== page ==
Friday, February 23, 2007

New Steelers coach buys home in Shadyside

INDIANAPOLIS -- Mike Tomlin has accomplished something in his first month on the job as Steelers coach that his two Super Bowl-winning predecessors did not in their combined 38 years with the team: He bought a house in the city of Pittsburgh.

Tomlin, his wife and three young children will move in soon. He may be the first Steelers coach to live in the city in more than 50 years, according to Dan Rooney. Walt Kiseling, who last coached the team in 1956, was probably the last one to live in the city, said Rooney, the club's chairman and former president.

"There are lot of things to do in the city," said Rooney, who moved with his wife, Patricia, back into his late father's house on the North Side years ago from Upper St. Clair. "It's a good place. They usually clean the streets of snow in the city, and where he is going to live is pretty good."

As Mayor Luke Ravenstahl tries to convince families and young professionals to live in the city, he has a high-profile new resident to hold up as an example. Mike and Kiya Tomlin bought a large house in Shadyside and the young coach said he plans to live there for as long as the Steelers employ him.

In that sense, he's no different from the two coaches who preceded him, Chuck Noll and Bill Cowher. Each bought a house for their families when they were hired and lived in it until they left the Steelers. But neither lived in the city. Noll lived in Upper St. Clair in the same house for all 23 years on the job, and Cowher lived in the same house in Fox Chapel for his 15 years with the Steelers.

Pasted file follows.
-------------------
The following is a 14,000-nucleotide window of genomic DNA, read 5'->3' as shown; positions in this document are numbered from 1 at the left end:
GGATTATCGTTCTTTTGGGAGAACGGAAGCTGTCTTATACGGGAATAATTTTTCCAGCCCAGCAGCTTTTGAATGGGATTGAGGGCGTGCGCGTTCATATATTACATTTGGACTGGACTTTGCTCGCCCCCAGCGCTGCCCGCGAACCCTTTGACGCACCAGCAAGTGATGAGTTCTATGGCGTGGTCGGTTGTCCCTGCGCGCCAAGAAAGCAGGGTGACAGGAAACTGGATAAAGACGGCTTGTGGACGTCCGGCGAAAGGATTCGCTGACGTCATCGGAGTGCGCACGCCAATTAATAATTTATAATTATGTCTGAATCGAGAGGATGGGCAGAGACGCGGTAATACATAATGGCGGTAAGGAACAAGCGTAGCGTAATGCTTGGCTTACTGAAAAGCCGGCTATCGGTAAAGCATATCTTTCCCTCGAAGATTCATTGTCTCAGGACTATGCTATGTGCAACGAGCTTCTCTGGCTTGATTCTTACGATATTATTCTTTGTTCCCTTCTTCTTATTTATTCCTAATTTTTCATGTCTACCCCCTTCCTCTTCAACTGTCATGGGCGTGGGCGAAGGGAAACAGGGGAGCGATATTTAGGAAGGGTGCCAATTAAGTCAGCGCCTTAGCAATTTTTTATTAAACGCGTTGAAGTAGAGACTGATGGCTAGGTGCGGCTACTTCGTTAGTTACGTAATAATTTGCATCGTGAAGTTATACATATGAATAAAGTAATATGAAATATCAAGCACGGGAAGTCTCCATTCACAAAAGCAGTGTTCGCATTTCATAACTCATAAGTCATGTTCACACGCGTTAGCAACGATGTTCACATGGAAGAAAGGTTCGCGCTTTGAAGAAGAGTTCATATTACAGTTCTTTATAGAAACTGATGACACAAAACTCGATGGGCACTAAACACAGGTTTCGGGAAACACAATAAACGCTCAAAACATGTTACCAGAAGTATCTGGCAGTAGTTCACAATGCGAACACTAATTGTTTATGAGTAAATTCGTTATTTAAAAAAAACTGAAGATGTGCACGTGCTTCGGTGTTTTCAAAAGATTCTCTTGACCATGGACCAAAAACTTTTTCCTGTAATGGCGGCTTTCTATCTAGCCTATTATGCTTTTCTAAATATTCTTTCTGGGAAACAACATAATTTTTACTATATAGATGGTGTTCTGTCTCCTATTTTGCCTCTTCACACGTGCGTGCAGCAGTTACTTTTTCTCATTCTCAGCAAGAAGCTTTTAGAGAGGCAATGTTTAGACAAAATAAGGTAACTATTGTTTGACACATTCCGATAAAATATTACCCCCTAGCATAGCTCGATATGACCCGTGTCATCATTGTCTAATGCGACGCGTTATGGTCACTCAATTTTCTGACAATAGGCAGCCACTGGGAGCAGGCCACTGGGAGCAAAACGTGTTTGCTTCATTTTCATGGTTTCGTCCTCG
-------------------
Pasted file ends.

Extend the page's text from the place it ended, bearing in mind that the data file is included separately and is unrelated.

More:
Tomlin will become the first head coach of the Steelers to pay Pittsburgh city taxes in a long time. His new home in Shadyside is old, roomy and has a good back yard for his children -- two boys ages 6 and 5 and a daughter, 9 months -- Tomlin said.

"I'm a guy who likes to get out and do things with my family," said Tomlin, 34 and the second-youngest head coach of any of the four major pro sports leagues. "We're close to a lot of the activities and things. It's a great place, close to work -- all of the above. Just the diversity the city gives us as a family is important to us."
Tomlin's move into the city not only is unusual for a Steelers coach, but it's also rare even for players. Most live in the suburbs north of the city, although some live on the South Side, where the Steelers UPMC training facility is 7 years old.

The city has lost residents for decades, and officials have tried to find ways to lure occupants to downtown and its surrounding neighborhoods.

"I think that's great news," Ravenstahl said upon learning of the move, "and I think it is indicative of the trend, and ideally the continued trend for young professionals and people to move into the city of Pittsburgh, and it's great to have coach Tomlin as one of those folks."

Ravenstahl has proposed a possible tax abatement for downtown residents and those in 20 other city neighborhoods. Although Shadyside is not one of them, having the first Steelers coach and his family on the tax rolls is considered at least good public relations for the city.

"We're really excited," said Ravenstahl, who has not yet met Tomlin.

Tomlin said city fathers can use his move to Shadyside as an example, if they'd like.

"If it's something that works as a positive for what they're trying to get done, great. But it was just a personal decision for my family. I think it's the best thing for us and we're excited about it."

Tomlin was born in Hampton, Va., and went to school in Newport News.

"I'm kind of an urban kid myself, born and raised. My wife's from North Jersey. That's probably our comfort zone."

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